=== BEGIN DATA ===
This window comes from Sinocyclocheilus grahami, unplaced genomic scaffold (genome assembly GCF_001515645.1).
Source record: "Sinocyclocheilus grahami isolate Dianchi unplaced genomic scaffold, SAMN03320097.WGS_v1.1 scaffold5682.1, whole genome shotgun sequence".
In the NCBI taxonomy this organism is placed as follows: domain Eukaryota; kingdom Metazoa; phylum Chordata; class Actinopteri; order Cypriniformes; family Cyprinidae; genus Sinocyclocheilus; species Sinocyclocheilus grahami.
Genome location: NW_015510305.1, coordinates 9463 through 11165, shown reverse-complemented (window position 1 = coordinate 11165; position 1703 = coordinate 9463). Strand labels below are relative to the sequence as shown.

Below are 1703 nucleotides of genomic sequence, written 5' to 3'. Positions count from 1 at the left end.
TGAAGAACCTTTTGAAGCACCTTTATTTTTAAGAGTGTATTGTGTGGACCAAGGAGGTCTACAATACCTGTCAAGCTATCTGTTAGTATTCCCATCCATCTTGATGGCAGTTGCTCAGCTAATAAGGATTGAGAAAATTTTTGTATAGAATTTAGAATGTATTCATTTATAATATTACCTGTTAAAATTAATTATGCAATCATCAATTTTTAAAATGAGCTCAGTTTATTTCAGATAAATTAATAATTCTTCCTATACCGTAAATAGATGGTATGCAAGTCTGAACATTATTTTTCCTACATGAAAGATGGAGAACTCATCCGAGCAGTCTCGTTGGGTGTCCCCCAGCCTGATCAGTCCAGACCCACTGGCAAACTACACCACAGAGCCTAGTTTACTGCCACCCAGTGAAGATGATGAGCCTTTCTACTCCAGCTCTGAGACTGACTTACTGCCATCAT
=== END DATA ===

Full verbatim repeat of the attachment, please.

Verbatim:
This window comes from Sinocyclocheilus grahami, unplaced genomic scaffold (genome assembly GCF_001515645.1).
Source record: "Sinocyclocheilus grahami isolate Dianchi unplaced genomic scaffold, SAMN03320097.WGS_v1.1 scaffold5682.1, whole genome shotgun sequence".
In the NCBI taxonomy this organism is placed as follows: domain Eukaryota; kingdom Metazoa; phylum Chordata; class Actinopteri; order Cypriniformes; family Cyprinidae; genus Sinocyclocheilus; species Sinocyclocheilus grahami.
Genome location: NW_015510305.1, coordinates 9463 through 11165, shown reverse-complemented (window position 1 = coordinate 11165; position 1703 = coordinate 9463). Strand labels below are relative to the sequence as shown.

Below are 1703 nucleotides of genomic sequence, written 5' to 3'. Positions count from 1 at the left end.
TGAAGAACCTTTTGAAGCACCTTTATTTTTAAGAGTGTATTGTGTGGACCAAGGAGGTCTACAATACCTGTCAAGCTATCTGTTAGTATTCCCATCCATCTTGATGGCAGTTGCTCAGCTAATAAGGATTGAGAAAATTTTTGTATAGAATTTAGAATGTATTCATTTATAATATTACCTGTTAAAATTAATTATGCAATCATCAATTTTTAAAATGAGCTCAGTTTATTTCAGATAAATTAATAATTCTTCCTATACCGTAAATAGATGGTATGCAAGTCTGAACATTATTTTTCCTACATGAAAGATGGAGAACTCATCCGAGCAGTCTCGTTGGGTGTCCCCCAGCCTGATCAGTCCAGACCCACTGGCAAACTACACCACAGAGCCTAGTTTACTGCCACCCAGTGAAGATGATGAGCCTTTCTACTCCAGCTCTGAGACTGACTTACTGCCATCAT